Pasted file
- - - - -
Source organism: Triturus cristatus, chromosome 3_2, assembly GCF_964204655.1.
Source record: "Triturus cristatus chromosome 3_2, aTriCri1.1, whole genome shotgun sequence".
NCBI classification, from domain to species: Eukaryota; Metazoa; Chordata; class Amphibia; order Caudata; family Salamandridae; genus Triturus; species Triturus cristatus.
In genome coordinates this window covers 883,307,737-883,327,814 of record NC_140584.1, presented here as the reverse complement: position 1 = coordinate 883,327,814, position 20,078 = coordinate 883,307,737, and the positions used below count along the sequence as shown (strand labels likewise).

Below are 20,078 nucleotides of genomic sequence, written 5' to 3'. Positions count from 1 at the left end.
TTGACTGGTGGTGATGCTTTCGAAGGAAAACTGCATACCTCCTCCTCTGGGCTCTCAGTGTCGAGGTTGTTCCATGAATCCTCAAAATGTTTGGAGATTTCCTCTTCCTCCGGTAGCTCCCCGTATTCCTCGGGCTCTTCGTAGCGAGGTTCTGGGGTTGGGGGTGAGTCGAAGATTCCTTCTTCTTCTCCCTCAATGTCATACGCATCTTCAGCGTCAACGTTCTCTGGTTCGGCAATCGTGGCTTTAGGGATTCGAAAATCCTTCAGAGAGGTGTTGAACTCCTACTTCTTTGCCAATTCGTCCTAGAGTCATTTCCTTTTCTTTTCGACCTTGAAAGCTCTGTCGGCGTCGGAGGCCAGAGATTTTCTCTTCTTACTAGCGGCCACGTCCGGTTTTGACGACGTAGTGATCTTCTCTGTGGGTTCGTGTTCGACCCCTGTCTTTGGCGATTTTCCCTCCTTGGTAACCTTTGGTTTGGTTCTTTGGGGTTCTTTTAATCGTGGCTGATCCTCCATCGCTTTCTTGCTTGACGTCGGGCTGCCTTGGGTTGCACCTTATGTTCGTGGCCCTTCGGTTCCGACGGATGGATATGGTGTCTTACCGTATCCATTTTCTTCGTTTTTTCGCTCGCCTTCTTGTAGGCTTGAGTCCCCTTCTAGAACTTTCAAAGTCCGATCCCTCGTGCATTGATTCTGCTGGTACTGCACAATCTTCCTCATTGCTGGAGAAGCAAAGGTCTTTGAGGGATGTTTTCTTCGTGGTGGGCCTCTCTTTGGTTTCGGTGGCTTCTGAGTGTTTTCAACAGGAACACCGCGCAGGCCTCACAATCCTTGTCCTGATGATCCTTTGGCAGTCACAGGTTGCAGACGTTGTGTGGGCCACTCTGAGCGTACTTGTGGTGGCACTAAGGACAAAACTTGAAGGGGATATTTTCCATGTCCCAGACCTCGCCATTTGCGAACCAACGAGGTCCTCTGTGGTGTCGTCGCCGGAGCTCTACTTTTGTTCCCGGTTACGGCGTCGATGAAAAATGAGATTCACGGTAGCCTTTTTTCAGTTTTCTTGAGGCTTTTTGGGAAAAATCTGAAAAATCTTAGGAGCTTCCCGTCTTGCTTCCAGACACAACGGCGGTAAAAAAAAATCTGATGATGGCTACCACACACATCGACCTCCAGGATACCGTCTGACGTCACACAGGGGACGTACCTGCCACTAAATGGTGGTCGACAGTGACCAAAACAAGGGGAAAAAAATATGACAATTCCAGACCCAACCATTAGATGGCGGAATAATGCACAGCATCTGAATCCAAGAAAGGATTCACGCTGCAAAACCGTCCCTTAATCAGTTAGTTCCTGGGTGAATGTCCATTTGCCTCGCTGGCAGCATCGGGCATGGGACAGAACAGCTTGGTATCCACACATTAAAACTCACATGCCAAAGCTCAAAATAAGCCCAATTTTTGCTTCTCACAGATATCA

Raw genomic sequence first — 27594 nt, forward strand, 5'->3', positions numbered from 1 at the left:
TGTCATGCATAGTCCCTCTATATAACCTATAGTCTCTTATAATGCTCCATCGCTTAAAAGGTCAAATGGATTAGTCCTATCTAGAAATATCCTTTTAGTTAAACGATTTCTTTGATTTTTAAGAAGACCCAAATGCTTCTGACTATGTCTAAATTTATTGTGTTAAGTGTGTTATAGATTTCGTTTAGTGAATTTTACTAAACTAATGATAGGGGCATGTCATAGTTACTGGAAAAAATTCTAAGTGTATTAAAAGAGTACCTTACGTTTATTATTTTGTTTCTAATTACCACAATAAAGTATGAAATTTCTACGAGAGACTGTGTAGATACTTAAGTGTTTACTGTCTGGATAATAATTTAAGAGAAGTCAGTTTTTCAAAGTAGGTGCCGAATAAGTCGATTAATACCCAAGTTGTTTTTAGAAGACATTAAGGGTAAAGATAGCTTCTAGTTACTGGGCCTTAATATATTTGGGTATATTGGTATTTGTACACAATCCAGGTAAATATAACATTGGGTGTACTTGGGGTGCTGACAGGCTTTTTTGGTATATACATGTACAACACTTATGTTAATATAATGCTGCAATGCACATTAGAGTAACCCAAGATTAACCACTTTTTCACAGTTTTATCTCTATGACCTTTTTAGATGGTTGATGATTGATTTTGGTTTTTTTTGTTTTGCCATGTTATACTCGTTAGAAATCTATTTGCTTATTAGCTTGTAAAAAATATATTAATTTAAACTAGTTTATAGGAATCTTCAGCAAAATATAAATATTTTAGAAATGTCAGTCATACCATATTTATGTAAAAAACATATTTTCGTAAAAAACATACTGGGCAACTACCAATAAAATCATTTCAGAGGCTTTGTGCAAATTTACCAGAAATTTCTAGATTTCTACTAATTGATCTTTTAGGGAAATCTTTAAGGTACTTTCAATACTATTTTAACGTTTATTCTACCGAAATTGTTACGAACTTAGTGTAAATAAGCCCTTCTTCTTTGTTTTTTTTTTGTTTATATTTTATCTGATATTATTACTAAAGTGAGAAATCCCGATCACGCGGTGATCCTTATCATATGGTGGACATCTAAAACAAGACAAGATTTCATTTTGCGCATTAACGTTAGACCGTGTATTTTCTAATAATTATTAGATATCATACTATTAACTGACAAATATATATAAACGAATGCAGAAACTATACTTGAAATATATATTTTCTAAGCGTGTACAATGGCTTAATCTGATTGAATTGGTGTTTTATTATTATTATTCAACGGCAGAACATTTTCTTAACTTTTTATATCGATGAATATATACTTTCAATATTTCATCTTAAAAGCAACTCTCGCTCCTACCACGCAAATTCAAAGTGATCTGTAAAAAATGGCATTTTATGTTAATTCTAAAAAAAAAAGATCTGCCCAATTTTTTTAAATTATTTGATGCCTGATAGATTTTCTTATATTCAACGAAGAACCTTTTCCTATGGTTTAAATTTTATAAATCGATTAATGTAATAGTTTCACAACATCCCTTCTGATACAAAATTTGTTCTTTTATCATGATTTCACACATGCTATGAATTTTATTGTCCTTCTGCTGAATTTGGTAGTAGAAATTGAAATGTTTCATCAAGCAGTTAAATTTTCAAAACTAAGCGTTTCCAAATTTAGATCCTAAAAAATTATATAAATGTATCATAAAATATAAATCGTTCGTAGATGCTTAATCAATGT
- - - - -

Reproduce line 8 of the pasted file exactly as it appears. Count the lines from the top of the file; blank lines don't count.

TGTCATGCATAGTCCCTCTATATAACCTATAGTCTCTTATAATGCTCCATCGCTTAAAAGGTCAAATGGATTAGTCCTATCTAGAAATATCCTTTTAGTTAAACGATTTCTTTGATTTTTAAGAAGACCCAAATGCTTCTGACTATGTCTAAATTTATTGTGTTAAGTGTGTTATAGATTTCGTTTAGTGAATTTTACTAAACTAATGATAGGGGCATGTCATAGTTACTGGAAAAAATTCTAAGTGTATTAAAAGAGTACCTTACGTTTATTATTTTGTTTCTAATTACCACAATAAAGTATGAAATTTCTACGAGAGACTGTGTAGATACTTAAGTGTTTACTGTCTGGATAATAATTTAAGAGAAGTCAGTTTTTCAAAGTAGGTGCCGAATAAGTCGATTAATACCCAAGTTGTTTTTAGAAGACATTAAGGGTAAAGATAGCTTCTAGTTACTGGGCCTTAATATATTTGGGTATATTGGTATTTGTACACAATCCAGGTAAATATAACATTGGGTGTACTTGGGGTGCTGACAGGCTTTTTTGGTATATACATGTACAACACTTATGTTAATATAATGCTGCAATGCACATTAGAGTAACCCAAGATTAACCACTTTTTCACAGTTTTATCTCTATGACCTTTTTAGATGGTTGATGATTGATTTTGGTTTTTTTTGTTTTGCCATGTTATACTCGTTAGAAATCTATTTGCTTATTAGCTTGTAAAAAATATATTAATTTAAACTAGTTTATAGGAATCTTCAGCAAAATATAAATATTTTAGAAATGTCAGTCATACCATATTTATGTAAAAAACATATTTTCGTAAAAAACATACTGGGCAACTACCAATAAAATCATTTCAGAGGCTTTGTGCAAATTTACCAGAAATTTCTAGATTTCTACTAATTGATCTTTTAGGGAAATCTTTAAGGTACTTTCAATACTATTTTAACGTTTATTCTACCGAAATTGTTACGAACTTAGTGTAAATAAGCCCTTCTTCTTTGTTTTTTTTTTGTTTATATTTTATCTGATATTATTACTAAAGTGAGAAATCCCGATCACGCGGTGATCCTTATCATATGGTGGACATCTAAAACAAGACAAGATTTCATTTTGCGCATTAACGTTAGACCGTGTATTTTCTAATAATTATTAGATATCATACTATTAACTGACAAATATATATAAACGAATGCAGAAACTATACTTGAAATATATATTTTCTAAGCGTGTACAATGGCTTAATCTGATTGAATTGGTGTTTTATTATTATTATTCAACGGCAGAACATTTTCTTAACTTTTTATATCGATGAATATATACTTTCAATATTTCATCTTAAAAGCAACTCTCGCTCCTACCACGCAAATTCAAAGTGATCTGTAAAAAATGGCATTTTATGTTAATTCTAAAAAAAAAAGATCTGCCCAATTTTTTTAAATTATTTGATGCCTGATAGATTTTCTTATATTCAACGAAGAACCTTTTCCTATGGTTTAAATTTTATAAATCGATTAATGTAATAGTTTCACAACATCCCTTCTGATACAAAATTTGTTCTTTTATCATGATTTCACACATGCTATGAATTTTATTGTCCTTCTGCTGAATTTGGTAGTAGAAATTGAAATGTTTCATCAAGCAGTTAAATTTTCAAAACTAAGCGTTTCCAAATTTAGATCCTAAAAAATTATATAAATGTATCATAAAATATAAATCGTTCGTAGATGCTTAATCAATGT